Monday, January 30, 2017

Hermanus & Stanford - Western Cape - South Africa

On the recommendation of our South African friend Jan, we decided to take the scenic route around the coast from Gordon's Bay to Hermanus.  The driving in the late afternoon was simply stunning with the sunlight hitting the hills and glittering off the waves.  The main roads are of a good standard with plenty of spots to pull over along the way to stop and enjoy the scenery, and if in season, spot southern right whales.   Whilst we didn't have the benefit of being in season, we had the pleasure of the great weather and fabulous views.

Taking a pit stop for a photo with our little Kia

Views along the R44 to Hermanus
En route we happened upon a sign simply saying 'Penguins', and although time was getting on a bit we decided to check it out and headed towards a place called Betty's Bay.  After a fairly short detour, following the penguin signs we ended up in a gravel parking area and headed over towards a waddle of penguins relaxing in the evening sunshine.  We were able to follow the route to get close to them and whilst you're not supposed to touch them, they don't seem inhibited by human presence.  There were hundreds of penguins by the boardwalk and all along the coastline, as well as a fair amount of dassies.

African penguins at Betty's Bay

African penguins at Betty's Bay
Our poor Kia Picante had to endure an 8km stony, potholed gravel road to negotiate in order to get to our destination, Mosaic Private Sanctuary, but when we finally arrived we were delighted to find out that we had been upgraded to a 9 person cottage named Duminy.  It was far more than we could have ever imagined in the way of accommodation, beautifully designed to let in the light and with natural materials.  Because we arrived after dark we didn't get the full spendour of the location being on the Hermanus Lagoon, and instead enjoyed the luxurious and spacious self-catering accommodation that had been arranged as part of our tour package by Kruz Africa.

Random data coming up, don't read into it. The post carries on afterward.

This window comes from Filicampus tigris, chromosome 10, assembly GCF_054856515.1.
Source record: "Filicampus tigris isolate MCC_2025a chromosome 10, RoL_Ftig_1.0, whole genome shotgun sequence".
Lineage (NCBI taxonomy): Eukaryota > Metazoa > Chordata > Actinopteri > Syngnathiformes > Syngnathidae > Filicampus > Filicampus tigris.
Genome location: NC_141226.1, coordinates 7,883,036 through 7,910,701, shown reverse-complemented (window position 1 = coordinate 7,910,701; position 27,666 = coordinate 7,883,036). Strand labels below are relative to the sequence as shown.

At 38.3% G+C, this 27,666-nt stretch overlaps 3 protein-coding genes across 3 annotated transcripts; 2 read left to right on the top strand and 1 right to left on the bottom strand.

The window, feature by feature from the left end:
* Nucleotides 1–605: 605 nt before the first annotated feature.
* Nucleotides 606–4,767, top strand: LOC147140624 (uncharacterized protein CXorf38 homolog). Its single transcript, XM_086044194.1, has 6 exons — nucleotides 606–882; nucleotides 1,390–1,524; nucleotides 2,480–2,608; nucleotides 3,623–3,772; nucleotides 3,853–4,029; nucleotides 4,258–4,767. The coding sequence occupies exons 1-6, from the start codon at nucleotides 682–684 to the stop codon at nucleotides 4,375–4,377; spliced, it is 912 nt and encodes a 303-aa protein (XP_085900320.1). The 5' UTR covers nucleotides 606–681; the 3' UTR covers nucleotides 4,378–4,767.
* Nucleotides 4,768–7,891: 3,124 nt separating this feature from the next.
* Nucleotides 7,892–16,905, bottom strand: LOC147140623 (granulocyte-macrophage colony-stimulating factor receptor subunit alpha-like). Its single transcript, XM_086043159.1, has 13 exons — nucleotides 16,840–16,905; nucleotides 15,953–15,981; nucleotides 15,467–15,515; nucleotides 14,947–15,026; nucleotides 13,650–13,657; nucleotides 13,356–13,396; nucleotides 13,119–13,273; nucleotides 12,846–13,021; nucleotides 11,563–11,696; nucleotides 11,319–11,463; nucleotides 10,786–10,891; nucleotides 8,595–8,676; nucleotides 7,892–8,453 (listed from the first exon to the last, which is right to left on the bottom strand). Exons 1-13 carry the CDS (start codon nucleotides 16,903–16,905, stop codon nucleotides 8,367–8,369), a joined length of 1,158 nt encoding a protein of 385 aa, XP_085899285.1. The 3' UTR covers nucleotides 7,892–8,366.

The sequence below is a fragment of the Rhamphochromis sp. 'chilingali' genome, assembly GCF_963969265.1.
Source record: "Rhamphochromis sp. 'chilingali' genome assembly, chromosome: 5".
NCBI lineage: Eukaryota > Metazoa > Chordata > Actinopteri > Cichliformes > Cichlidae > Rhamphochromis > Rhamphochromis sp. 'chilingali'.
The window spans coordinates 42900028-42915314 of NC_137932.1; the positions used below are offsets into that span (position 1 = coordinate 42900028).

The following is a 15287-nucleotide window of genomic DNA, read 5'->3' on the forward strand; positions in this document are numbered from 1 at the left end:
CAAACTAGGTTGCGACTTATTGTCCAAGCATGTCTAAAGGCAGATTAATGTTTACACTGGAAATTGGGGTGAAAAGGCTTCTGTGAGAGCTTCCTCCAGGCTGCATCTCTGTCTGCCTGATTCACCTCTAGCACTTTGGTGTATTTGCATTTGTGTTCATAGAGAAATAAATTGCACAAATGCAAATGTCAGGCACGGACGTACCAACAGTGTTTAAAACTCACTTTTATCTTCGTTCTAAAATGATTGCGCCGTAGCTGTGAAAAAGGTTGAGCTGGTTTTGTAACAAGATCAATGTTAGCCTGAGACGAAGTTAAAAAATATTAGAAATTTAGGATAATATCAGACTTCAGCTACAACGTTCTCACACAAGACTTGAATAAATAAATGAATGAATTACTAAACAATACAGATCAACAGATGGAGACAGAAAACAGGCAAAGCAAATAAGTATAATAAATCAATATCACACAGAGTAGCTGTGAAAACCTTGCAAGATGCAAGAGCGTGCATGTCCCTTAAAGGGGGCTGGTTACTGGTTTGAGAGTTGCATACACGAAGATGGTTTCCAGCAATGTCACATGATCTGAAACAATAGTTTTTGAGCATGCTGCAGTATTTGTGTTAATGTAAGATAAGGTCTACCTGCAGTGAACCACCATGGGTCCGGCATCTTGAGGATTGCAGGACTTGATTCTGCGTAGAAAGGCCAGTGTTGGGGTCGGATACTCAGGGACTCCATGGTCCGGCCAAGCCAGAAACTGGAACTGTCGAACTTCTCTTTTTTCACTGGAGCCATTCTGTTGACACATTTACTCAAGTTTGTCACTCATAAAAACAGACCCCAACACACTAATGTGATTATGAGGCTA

Kitchen/living room in Duminy Cottage, Hermanus Lagoon
The next day however, after a rainy and stormy night we were able to witness Hermanus Lagoon in all its splendour.  Our location was like being within a painting, one that adapted and shifted moods depending on the weather and time of day.  There was nothing to hear but the light breeze and various birdsong.  We could enjoy doing as much or as little as we wanted here after our busy time in Cape Town.

Patio view at Mosaic Private Sanctuary, Hermanus Lagoon

Duminy Cottage at Mosaic Private Sanctuary, Hermanus
For me, the most picturesque time was at dusk where the sun hung low in the sky and exaggerated the contours of the mountains and brought out the moody contrasts in colours.  This is best exemplified in the excellent picture that Kate took that evening from the lagoon edge.

Hermanus Lagoon from Mosaic Private Sanctuary
On Friday 27th of January we decided to take the trip into the town of Hermanus where we could soak up the sights and whilst it wasn't whale watching season, you never know here as Hermanus is the place to be when it comes to land based whale watching.   From Mosaic, it was around 30 minutes or so into town and we enjoyed pottering around, doing a little clothes shopping and visiting a charity shop to get a few CDs for the car.  At the seafront we were joined yet again by those wonderful dassies.  We enjoyed relaxing and looking out to sea with these critters close by.

Dassie on the rocks in Hermanus, South Africa
The dassies got even closer when a local man called them over, they seemed to recognise his voice and scampered up the cliffs to where he was standing, waiting with bread in hand.  They were jumping all over him, even biting him which is why I was hesitant when he handed over some bread and suggested we starting feeding them too but to pay attention to make sure they all got a feed!  I soon had dassies on my shoulders too, to the delight of this local gentleman.